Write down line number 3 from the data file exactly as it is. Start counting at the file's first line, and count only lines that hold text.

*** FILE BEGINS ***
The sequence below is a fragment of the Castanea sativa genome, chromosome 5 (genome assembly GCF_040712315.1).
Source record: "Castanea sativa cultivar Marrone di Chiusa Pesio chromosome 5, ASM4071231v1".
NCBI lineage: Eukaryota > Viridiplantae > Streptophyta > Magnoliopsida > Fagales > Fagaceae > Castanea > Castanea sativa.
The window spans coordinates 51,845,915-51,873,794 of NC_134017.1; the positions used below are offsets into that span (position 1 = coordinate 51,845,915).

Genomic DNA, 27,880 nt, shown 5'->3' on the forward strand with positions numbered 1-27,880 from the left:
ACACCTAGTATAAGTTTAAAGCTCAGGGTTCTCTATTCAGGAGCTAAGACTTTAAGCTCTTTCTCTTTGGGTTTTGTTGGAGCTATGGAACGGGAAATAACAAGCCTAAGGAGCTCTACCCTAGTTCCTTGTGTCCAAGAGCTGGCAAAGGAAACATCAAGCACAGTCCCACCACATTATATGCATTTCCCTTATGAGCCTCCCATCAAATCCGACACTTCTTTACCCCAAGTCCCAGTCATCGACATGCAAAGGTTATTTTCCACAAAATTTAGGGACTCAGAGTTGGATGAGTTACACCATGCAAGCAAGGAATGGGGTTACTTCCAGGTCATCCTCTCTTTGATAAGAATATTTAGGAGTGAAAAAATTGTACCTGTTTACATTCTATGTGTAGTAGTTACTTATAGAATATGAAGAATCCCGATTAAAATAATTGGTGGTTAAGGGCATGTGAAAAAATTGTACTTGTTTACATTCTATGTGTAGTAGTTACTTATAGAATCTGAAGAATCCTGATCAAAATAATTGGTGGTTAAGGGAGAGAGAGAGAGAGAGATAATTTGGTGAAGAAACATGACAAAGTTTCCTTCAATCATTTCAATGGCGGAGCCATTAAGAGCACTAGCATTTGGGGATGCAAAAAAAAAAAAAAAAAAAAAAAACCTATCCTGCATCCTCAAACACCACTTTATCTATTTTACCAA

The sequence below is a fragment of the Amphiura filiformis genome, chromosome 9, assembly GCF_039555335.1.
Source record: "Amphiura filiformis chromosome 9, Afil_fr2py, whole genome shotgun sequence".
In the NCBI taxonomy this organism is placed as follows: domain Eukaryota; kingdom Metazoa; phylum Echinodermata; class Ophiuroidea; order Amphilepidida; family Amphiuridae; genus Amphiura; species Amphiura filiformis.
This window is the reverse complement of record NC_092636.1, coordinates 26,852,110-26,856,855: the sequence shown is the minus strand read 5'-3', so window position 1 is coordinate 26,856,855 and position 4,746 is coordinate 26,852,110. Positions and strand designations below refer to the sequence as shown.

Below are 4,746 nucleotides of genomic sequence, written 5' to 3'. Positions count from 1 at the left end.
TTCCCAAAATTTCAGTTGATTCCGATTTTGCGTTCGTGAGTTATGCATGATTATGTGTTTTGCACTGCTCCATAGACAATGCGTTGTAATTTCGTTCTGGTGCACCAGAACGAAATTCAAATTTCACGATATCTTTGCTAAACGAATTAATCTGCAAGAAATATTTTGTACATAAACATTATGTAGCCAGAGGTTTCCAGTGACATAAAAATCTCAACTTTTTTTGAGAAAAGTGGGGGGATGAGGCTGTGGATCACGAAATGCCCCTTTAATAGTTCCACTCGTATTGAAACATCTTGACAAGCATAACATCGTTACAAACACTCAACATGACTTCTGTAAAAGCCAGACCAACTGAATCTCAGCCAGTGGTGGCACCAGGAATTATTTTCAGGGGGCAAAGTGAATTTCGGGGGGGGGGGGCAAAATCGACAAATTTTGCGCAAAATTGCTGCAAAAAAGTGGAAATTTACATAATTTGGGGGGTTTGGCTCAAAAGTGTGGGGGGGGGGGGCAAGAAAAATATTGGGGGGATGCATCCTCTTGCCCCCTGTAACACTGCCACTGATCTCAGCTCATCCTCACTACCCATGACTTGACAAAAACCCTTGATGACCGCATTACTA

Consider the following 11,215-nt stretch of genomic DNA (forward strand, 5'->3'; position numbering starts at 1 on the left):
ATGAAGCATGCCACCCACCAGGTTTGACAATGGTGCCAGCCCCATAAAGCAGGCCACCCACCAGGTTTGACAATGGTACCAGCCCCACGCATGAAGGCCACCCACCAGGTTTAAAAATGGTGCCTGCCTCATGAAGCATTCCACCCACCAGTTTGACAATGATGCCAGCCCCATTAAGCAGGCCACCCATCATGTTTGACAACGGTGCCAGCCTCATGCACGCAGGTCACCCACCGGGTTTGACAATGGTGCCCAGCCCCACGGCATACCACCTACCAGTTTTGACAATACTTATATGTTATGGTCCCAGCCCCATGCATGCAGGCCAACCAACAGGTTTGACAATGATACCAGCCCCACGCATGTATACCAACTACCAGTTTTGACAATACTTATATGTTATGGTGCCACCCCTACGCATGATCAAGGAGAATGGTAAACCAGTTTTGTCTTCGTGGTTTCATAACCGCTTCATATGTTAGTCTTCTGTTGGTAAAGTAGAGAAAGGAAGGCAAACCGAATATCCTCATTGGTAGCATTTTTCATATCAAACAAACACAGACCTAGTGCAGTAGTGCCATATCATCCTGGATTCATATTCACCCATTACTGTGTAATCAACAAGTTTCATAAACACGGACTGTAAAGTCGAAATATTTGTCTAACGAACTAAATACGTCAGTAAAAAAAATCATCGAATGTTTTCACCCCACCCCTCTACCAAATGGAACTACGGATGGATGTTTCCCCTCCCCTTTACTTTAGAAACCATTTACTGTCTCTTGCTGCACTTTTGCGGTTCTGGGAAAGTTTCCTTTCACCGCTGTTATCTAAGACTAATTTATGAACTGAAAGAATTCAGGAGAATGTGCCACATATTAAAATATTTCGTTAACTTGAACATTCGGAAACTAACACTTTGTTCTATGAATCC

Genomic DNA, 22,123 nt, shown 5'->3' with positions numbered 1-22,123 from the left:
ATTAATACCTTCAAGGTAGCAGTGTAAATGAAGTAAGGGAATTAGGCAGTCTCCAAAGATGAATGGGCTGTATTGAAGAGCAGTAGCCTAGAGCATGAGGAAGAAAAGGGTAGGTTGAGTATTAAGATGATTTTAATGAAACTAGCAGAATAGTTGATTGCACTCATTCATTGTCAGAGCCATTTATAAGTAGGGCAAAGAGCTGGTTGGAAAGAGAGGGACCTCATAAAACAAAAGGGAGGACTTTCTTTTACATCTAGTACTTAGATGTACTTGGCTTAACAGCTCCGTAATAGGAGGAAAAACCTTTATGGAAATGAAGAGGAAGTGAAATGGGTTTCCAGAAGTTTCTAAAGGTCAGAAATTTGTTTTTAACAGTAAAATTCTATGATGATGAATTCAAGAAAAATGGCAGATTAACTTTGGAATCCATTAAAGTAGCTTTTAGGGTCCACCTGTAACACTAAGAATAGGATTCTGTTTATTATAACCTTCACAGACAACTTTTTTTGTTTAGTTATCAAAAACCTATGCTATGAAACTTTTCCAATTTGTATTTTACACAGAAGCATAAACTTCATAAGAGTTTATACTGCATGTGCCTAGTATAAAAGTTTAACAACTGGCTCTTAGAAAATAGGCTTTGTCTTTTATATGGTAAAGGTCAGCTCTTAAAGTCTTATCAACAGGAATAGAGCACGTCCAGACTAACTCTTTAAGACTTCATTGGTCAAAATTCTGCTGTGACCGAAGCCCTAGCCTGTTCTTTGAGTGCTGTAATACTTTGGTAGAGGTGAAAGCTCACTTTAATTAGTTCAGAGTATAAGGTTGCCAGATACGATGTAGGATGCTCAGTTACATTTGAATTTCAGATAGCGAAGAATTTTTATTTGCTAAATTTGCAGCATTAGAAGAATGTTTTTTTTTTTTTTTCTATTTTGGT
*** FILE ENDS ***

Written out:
NCBI lineage: Eukaryota > Viridiplantae > Streptophyta > Magnoliopsida > Fagales > Fagaceae > Castanea > Castanea sativa.